ST. PETERSBURG — Nothing, it seemed, was going to slow Thelma Rothman down. The death of her husband, with whom she founded Kane's Furniture 66 years ago, only hardened her independence.
Her work on the boards of numerous charities, including several she created, never stopped.
Nor did her role change at the company, one of the largest furniture chains in Florida. Just last year, Mrs. Rothman visited all 18 outlets in the state. Employees knew she wasn't there to inspect anyone, only to say hello. Since establishing the first Kane's Furniture in downtown St. Petersburg, the business grew to Clearwater, then to New Port Richey and Tampa.
Charities benefiting sick and needy children also sprouted up apace. The Rothmans became known as one of the Tampa Bay area's most philanthropic couples, both within St. Petersburg's Jewish community and beyond.
Mrs. Rothman, a force of nature like the hundreds of orchids she cultivated, died Tuesday of cancer, her family said. She was 91.
Of the pair, Mrs. Rothman was more cautious than her husband, Maurice. When he wanted to charge ahead, she got him to take his time. Those complementary temperaments allowed them to take a series of calculated risks, most of which paid off. Kane's Furniture, which specialized in medium-priced inventory, prospered in a competitive market known for slim profit margins. The store, first at 733 Central Ave., helped legitimize a burgeoning downtown when it opened in 1948.
To have a store "of any size and reputation" downtown meant that the area was growing, said Sonya Miller, a friend of more than 60 years.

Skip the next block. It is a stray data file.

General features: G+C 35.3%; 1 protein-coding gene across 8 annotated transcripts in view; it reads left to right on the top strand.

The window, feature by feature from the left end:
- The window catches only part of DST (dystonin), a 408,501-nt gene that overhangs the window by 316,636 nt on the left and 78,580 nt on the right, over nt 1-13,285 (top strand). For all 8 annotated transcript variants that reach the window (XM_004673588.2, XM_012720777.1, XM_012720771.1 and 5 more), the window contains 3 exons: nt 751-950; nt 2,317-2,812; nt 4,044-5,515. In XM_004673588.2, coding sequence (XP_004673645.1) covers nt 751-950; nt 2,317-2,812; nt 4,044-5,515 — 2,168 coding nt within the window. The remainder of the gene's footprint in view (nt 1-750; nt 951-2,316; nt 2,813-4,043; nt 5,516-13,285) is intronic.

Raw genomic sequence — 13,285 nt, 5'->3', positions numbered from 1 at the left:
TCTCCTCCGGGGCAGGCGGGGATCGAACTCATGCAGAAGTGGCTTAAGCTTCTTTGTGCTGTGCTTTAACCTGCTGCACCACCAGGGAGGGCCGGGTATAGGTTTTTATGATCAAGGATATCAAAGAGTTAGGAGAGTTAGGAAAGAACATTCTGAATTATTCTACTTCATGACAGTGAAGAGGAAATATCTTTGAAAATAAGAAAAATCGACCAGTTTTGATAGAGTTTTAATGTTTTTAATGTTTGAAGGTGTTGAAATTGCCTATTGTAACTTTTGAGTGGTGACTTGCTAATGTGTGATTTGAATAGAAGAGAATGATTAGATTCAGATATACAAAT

Maurice Rothman, who died in 1997, later said he picked the name Kane "out of thin air," the result of needing a short word to save money on a sign.
Born Thelma Pearlman in Asheville, N.C., in 1923, Mrs. Rothman grew up in her parents' furniture business. In 1943, while on a college spring break, she met Army soldier Maurice Rothman at a USO event and married him six months later.
They moved to St. Petersburg in 1948, the same year they established the first Kane's Furniture store. The store added locations without borrowing money, Mrs. Rothman's family said.
Mrs. Rothman told her three daughters to give back, and they all have. She led by example, chairing the boards of what is now All Children's Hospital Johns Hopkins Medicine and its foundation. The Maurice A. and Thelma P. Rothman Chair of Developmental Pediatrics benefits the Children's Research Institute of the University of South Florida.
She donated to the Holocaust Museum, the Museum of Fine Arts, and Gulf Coast Jewish Family and Community Family Services and with her husband launched a foundation to fund other local charities.
She rarely missed a concert of the Florida Orchestra, where she had sponsored two musicians and supported programs to nourish the next generation.
"Her dedication to the Florida Orchestra and our youth activity was virtually unparalleled," said Michael Pastreich, 48, the orchestra's president and CEO.
She befriended others doing the same kind of work. Kay Dillinger, 63, who is married to Public Defender Bob Dillinger and runs the Beth Dillinger Foundation, remembers Mrs. Rothman as a woman with an "understatedly sophisticated" style of dress and for the question she always asked: "How can I help?"
"When I think of Mrs. Rothman," Dillinger said, "a smile always comes to my face, and she makes me aspire to be a better person."
Researcher Natalie Watson contributed to this report. Contact Andrew Meacham at email@example.com or (727) 892-2248. Follow @torch437.